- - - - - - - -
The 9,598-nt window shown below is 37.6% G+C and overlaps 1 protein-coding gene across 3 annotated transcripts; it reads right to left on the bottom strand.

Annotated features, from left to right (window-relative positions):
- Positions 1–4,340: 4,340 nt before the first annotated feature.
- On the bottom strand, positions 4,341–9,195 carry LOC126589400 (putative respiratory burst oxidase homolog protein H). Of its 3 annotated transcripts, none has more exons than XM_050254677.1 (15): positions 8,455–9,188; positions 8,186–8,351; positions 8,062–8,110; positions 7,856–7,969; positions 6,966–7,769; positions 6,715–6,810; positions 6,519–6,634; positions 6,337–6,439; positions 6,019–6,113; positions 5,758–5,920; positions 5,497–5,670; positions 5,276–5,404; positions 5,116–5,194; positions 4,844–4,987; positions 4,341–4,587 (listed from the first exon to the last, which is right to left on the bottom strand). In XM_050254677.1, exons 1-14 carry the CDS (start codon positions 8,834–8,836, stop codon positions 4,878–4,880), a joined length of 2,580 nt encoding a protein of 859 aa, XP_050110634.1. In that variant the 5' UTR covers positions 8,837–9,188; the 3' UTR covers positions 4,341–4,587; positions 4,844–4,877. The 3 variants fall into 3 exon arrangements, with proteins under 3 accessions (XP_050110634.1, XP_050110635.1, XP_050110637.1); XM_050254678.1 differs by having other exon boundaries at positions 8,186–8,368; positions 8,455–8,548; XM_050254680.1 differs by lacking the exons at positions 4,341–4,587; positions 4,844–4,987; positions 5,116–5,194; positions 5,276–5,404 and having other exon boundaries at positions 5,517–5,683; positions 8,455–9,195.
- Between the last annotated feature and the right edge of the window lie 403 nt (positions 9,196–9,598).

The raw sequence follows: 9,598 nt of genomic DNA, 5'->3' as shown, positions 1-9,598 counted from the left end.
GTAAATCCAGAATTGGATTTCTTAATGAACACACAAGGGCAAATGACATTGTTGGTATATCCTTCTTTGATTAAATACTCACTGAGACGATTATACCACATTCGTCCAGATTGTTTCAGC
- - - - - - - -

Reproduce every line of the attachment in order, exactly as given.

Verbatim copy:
The 9,598-nt window shown below is 37.6% G+C and overlaps 1 protein-coding gene across 3 annotated transcripts; it reads right to left on the bottom strand.

Annotated features, from left to right (window-relative positions):
- Positions 1–4,340: 4,340 nt before the first annotated feature.
- On the bottom strand, positions 4,341–9,195 carry LOC126589400 (putative respiratory burst oxidase homolog protein H). Of its 3 annotated transcripts, none has more exons than XM_050254677.1 (15): positions 8,455–9,188; positions 8,186–8,351; positions 8,062–8,110; positions 7,856–7,969; positions 6,966–7,769; positions 6,715–6,810; positions 6,519–6,634; positions 6,337–6,439; positions 6,019–6,113; positions 5,758–5,920; positions 5,497–5,670; positions 5,276–5,404; positions 5,116–5,194; positions 4,844–4,987; positions 4,341–4,587 (listed from the first exon to the last, which is right to left on the bottom strand). In XM_050254677.1, exons 1-14 carry the CDS (start codon positions 8,834–8,836, stop codon positions 4,878–4,880), a joined length of 2,580 nt encoding a protein of 859 aa, XP_050110634.1. In that variant the 5' UTR covers positions 8,837–9,188; the 3' UTR covers positions 4,341–4,587; positions 4,844–4,877. The 3 variants fall into 3 exon arrangements, with proteins under 3 accessions (XP_050110634.1, XP_050110635.1, XP_050110637.1); XM_050254678.1 differs by having other exon boundaries at positions 8,186–8,368; positions 8,455–8,548; XM_050254680.1 differs by lacking the exons at positions 4,341–4,587; positions 4,844–4,987; positions 5,116–5,194; positions 5,276–5,404 and having other exon boundaries at positions 5,517–5,683; positions 8,455–9,195.
- Between the last annotated feature and the right edge of the window lie 403 nt (positions 9,196–9,598).

The raw sequence follows: 9,598 nt of genomic DNA, 5'->3' as shown, positions 1-9,598 counted from the left end.
GTAAATCCAGAATTGGATTTCTTAATGAACACACAAGGGCAAATGACATTGTTGGTATATCCTTCTTTGATTAAATACTCACTGAGACGATTATACCACATTCGTCCAGATTGTTTCAGC